Komadori Sanso – where to find your zen

To escape the city hassles join the spiritual types on their way to worship the sacred Mount Mitake shrine (located in the Chichibu Tama Kai National Park near Tokyo). Komadori Sanso offers centuries-old temple lodging located in this scared and unspoilt mountain area. Getting there will feel like a challenge in itself but once you arrive at the two-story wood-constructed inn, the peace and the breathtaking scenery is unrivalled in Tokyo. Only basic Japanese-style rooms with shared facilities are available but the real attraction at this unusual Tokyo hotel is learning to meditate – takigyo style – in a nearby waterfall.

  • Prices from $65 a night.
  • To book, check prices or availability for Komadori Sanso

Kangaroo Hotel – trendy and cheap

This laid-back, quirky Tokyo budget hotel attracts everyone from families of tourists to solo backpackers with their rock bottom prices – a huge rarity in the Japanese capital! The Kangaroo Hotel also made an effort with the interior too, with a funky and clever mix of the old and the new. Expect a few Japanese-style rooms, with tatami mats and futons as well as trendy exposed concrete walls and white furniture in the lobby. Located in the Sanya neighbourhood, all rooms have TVs, fridges and free LAN internet, though to keep costs down bathrooms and showers are shared.

  • Prices from $25pn
  • To book, check prices or availability for Kangaroo Hotel

Khaosan Tokyo Ninja Guesthouse – budget fun

The Khaosan Ninja is a hugely popular modern budget guesthouse/boutique hostel located very close to Bakurocho station. In an expensive city like Tokyo good value hotel deals are very hard to find, but this place has kept all the backpackers we know happy. Facilities at the Khaosan Tokyo Ninja Guesthouse are shared and although the dorms are tight on space (like the rest of Tokyo) they contain innovatively designed cosy ‘cabin rooms’. The vibe is happy and lively with funky decor and regular parties. Upgrading to a deluxe cabin at this fun Tokyo hotel during your stay is recommended.

Meguro Emperor Love Hotel – themed romantic fun

Meguro Emperor Love Hotel - Cool and unusual hotels in Tokyo

Couples or ‘Love hotels’ where guests can stay through the night (a ‘stay’) or just for a few hours during the day (a ‘rest’) are very common throughout Japan. They range from the fantastical to the surprisingly tasteful and they are often very discreet – many don’t even have a front desk. One of Tokyo’s most famous love hotels, Hotel Meguro Emperor opened in 1973 and at the time was the Cadillac of love hotels. Designed by the famous architect Yasuhisa Kurosaka, it was a monument to 1970s kitsch, and its fairy tale castle exterior became something of a tourist attraction. The hotel is still going strong today and inside you’ll find 30 themed rooms some containing gondolas, playground slides and a huge variety of novelty beds.

Hilltop Yamanoue Hotel – old school boutique

One for history fans, this classically styled hotel is located in the ever-shrinking district of Old Tokyo. Nobel prize nominee Yukio Mishima actually completed his last few novels at the Hilltop and it’s still an occasional hangout for writers, scholars and journalists. One of the original Tokyo boutique hotels Hilltop Yamanoue Hotel was established in 1937 but re-designed 17 years later. With standards you’d expect from a boutique hotel – even a slightly old-fashioned one – details are not forgotten. Extra oxygen and negative ions are pumped into every room and the decor is authentic old school with wood-panelled walls, worn leather sofas, antiques and a well-stocked wine cellar.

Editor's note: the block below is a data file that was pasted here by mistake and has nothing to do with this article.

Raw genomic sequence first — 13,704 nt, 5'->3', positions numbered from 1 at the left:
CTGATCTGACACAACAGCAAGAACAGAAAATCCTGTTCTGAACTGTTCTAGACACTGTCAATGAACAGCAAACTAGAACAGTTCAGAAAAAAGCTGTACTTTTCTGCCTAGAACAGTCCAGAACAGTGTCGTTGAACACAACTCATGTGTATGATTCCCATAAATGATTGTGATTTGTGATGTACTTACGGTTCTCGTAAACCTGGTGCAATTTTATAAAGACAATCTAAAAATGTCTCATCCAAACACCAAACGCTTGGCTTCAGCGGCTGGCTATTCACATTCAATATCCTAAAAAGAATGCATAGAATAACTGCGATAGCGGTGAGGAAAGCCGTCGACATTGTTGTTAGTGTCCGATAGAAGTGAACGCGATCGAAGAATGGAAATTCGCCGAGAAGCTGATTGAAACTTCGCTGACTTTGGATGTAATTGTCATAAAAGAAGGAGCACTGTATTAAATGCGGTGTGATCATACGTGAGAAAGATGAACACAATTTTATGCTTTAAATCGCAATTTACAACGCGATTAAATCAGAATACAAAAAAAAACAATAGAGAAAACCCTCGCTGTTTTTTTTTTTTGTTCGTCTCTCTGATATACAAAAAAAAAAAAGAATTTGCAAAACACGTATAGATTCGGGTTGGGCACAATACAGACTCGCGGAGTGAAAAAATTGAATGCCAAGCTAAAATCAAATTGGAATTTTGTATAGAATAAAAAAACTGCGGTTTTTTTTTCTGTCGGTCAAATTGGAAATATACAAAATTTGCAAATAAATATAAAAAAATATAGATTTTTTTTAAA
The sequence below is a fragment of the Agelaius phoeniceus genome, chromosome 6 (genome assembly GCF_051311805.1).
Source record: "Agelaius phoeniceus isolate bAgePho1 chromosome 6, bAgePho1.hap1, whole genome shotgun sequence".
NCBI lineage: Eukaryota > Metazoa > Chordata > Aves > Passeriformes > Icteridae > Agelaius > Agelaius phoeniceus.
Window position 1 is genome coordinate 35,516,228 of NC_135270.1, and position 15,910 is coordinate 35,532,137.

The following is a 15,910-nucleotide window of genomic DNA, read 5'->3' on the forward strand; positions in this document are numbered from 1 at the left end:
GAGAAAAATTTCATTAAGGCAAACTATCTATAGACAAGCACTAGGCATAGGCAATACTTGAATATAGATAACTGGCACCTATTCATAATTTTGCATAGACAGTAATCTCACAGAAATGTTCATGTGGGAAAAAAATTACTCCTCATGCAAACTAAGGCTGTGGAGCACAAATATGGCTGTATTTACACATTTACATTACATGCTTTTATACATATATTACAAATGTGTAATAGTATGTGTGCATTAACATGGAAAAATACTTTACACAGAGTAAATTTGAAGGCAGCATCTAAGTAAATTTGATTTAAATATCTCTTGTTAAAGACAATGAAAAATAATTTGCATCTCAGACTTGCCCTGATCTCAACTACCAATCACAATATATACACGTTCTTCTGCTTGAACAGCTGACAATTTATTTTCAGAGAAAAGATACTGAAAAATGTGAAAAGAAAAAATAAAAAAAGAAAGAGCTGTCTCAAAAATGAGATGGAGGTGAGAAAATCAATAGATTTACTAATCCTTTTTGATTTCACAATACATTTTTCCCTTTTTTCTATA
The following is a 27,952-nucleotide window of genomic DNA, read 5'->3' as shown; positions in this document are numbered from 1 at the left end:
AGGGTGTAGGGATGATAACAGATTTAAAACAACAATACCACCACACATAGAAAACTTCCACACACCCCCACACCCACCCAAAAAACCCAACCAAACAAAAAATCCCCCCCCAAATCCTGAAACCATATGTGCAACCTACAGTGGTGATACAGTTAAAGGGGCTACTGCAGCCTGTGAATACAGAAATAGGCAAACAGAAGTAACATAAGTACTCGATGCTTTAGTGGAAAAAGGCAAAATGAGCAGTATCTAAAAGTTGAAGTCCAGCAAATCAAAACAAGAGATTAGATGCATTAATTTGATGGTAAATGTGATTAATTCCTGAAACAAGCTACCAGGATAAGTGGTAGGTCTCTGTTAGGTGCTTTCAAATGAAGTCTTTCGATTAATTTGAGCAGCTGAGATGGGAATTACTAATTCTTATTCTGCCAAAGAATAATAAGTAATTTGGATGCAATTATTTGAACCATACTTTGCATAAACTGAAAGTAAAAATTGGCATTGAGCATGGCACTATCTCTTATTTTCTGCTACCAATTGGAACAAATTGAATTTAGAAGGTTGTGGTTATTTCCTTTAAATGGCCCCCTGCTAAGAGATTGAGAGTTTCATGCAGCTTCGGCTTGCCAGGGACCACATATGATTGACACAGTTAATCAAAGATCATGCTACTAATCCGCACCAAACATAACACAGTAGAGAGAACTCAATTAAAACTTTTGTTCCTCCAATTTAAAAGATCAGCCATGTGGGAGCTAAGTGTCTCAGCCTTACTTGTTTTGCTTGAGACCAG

The Rock Nine Dragon Castle – crazy couples hotel

The Rock hotel Love tokyo - Cool and Unusual hotels in Tokyo on

This hotel is located a little further out of Tokyo but fans of unusual hotels will think it’s worth the trip. It’s another crazy ‘couples’ hotel where the building and the lobby are designed to look like Alcatraz and even a prison ‘warden’ will greet you at the door. The rooms are surprisingly not all decked out like a prison and some could actually be considered quite pleasant, featuring large aquariums and tropical forests. Although be warned – the hotel is not located close to a station so you may need a car to get there.

Park Hyatt – Bill Murray’s favourite haunt

The Park Hyatt is a must for all movie fans, occupying the 14 top floors of a 52-storey skyscraper, The Park Hyatt Tokyo is one of the city’s best and most expensive hotels and was made famous by Sofia Coppola’s film Lost in Translation. Many people come to Tokyo to follow in the footsteps of Bill Murray and Scarlett Johansson and the hotel has cashed in on its fame by offering “Lost in Translation” packages. The New York Bar Grill, where Bob (Murray) spends so much time drinking whisky, is one of the city’s great cocktail bars and affords spectacular views over Tokyo. The rooms and lobby are as equally impressive.

More cool, quirky and unusual hotels in Tokyo

Cool Tokyo

If you like Top 10 Cool and Unusual Hotels in Tokyo we also have Cool Hotels in New York, Cool Hotels in London and Cool Hotels in Paris

Born in England, with a few family roots from Bavaria, and a heart in Scandinavia I’ve always been a bit of a restless soul. My first true adventure began as a six month voyage around South East Asia as a fresh faced backpacker and ever since I’ve lived a semi nomadic existence, clocking up over 40 countries on trips and living in Dublin, South East Asia and Australia. I’m a lover of US Road Trips, deserted beaches bathed in warm glow of a sunset, Cuban mojitos, easy-on-the-eye travel destinations far away from the tourist crowds and all things Scandinavian – from cloudberry liquors to Scandi Noirs. When not wandering the world, you’ll find me walking my rescue dog in leafy South West London, strolling around the Brighton Laines on random day trips, hunting for photogenic landscapes or daydreaming about returning to my all time favourite places in the world; Havana, Copenhagen, Italy, Thailand and the frozen landscapes of a wintry Iceland. Follow Becky on Twitter and Google+.


Leave a Reply